Sebastian Knauer’s new album is a reminder of the great Bach musical family. The Bach & Sons 2 project traces the family tree via works by father Johann Sebastian Bach and his sons Carl Philipp Emanuel and Johann Christian. The pianist is constantly on the lookout for unusual repertoire. “I am constantly on the look-out for repertoire that is still little known. And so I wanted to take the much-recorded original Bach and add something that is not so common, and at the same time is worth listening to.” Alongside the two Concertos BWV 1055 and 1056 there are real rarities on this CD, such as the Concerto by C.P.E. Bach. “This work has always absolutely fascinated me, but there was never a published edition of it. Publisher Dohr helped me out and ensured that we had a version in print in good time for the CD.” Even more exciting is the story behind the Concerto by J.C. Bach, which turned the pianist into a musicological researcher at short notice. “I was looking through a collection of sheet music that was being broken up and found a work by Wilhelm Friedemann Bach. Then it emerged that it had been published under a false name and was actually by Johann Christian Bach.”
To produce the right results for this recording Sebastian Knauer has taken a special approach: “I exploit the potential of a modern grand piano, but aim to approximate my sound spectrum and playing technique to that of the harpsichord. That means not using the whole range of a pedal and not applying the sort of touch that I might adopt for a Romantic work.” His view was endorsed by Sir Roger Norrington, a noted early-music specialist, with whom he worked on the first Bach & Sons CD. The conductor’s artistic credo, that what matters for historical performance practice is not the sort of instrument you play, but the way and the style in which you play it, is one that Sebastian Knauer fully subscribes to. That is no less true of Bach & Sons 2, on which the pianist has once more explored the musical legacy of the Bach dynasty.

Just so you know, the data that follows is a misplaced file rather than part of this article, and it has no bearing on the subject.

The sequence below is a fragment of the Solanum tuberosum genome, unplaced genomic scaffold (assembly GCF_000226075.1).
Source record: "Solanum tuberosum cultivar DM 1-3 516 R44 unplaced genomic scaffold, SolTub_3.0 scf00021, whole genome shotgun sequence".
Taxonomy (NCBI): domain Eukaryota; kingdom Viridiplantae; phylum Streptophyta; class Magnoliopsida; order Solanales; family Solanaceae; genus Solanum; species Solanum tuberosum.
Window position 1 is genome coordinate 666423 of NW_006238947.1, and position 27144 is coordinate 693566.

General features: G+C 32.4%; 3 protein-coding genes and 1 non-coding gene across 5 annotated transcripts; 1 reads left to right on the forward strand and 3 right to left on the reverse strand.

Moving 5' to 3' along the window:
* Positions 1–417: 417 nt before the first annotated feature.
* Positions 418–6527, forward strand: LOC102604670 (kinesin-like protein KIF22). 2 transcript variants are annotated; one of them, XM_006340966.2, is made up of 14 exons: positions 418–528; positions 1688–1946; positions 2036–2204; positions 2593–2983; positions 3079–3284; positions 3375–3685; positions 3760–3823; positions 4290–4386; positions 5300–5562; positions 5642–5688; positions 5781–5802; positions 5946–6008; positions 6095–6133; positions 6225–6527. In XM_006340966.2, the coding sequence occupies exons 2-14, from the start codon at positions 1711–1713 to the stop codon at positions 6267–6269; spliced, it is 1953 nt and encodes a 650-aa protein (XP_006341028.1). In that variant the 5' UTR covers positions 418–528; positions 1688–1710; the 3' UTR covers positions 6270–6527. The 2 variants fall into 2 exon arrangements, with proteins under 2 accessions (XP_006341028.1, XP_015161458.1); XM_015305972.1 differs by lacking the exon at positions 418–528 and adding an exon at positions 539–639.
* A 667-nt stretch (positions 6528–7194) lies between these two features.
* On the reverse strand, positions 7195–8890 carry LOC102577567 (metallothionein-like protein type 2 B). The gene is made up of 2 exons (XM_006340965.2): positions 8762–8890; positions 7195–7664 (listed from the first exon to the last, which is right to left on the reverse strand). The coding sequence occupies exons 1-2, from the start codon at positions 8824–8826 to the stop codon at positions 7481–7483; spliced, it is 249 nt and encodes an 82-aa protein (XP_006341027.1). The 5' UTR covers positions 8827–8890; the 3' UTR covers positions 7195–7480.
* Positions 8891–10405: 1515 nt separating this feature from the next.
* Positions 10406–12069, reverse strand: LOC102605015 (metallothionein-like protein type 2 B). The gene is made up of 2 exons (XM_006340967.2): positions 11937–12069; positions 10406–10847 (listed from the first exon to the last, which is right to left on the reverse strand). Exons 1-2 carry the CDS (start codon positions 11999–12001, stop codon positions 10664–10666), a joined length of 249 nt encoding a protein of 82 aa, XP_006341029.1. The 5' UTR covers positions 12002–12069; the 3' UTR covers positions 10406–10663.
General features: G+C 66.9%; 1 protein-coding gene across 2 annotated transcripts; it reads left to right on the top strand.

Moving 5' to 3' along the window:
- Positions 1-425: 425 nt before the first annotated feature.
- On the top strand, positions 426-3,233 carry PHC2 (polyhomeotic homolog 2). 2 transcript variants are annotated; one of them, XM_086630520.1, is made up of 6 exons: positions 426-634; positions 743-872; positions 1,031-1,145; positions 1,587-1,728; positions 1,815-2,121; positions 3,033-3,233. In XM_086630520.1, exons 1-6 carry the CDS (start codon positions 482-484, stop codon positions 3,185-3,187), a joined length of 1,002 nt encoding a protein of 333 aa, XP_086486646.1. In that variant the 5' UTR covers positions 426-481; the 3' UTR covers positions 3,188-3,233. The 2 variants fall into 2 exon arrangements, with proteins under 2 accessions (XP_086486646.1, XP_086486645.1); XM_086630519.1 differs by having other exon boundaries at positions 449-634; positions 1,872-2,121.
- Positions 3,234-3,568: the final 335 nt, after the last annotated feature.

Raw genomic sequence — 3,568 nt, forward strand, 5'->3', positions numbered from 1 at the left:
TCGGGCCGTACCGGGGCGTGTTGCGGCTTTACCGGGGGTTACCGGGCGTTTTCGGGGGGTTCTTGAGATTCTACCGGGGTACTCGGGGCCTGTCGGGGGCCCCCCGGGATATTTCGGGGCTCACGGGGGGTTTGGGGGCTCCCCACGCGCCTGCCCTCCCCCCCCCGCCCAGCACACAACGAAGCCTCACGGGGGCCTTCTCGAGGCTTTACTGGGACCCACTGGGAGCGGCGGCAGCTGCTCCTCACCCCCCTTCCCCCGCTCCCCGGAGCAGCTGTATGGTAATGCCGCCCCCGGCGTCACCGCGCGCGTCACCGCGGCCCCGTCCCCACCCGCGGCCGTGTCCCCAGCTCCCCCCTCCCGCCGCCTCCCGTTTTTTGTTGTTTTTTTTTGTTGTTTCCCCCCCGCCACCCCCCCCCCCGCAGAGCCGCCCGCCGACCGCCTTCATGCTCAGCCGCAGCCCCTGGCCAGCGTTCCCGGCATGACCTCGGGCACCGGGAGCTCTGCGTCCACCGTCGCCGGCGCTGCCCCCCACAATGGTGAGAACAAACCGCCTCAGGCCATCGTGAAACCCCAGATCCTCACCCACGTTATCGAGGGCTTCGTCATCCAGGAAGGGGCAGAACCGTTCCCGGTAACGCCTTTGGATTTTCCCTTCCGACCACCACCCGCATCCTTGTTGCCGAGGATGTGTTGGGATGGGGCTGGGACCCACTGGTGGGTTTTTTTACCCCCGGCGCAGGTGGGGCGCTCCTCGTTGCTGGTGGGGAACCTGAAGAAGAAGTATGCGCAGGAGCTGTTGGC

Equally important to the success of this project is his long and fruitful collaboration with the Zurich Chamber Orchestra. “It is simply a pure delight to play with this orchestra. I take it for granted that I can rely on the other musicians without question.” Sebastian Knauer has found a musical soulmate in the person of violinist Daniel Hope. The two have been making music for the past 25 years: “We speak the same musical language. It’s hard to put it into words. We breathe together, think together and can react to one another incredibly fast.” This implicit understanding is evident in the Triple Concerto by J.S. Bach (together with Philipp Jundt on the flute) that closes this recording.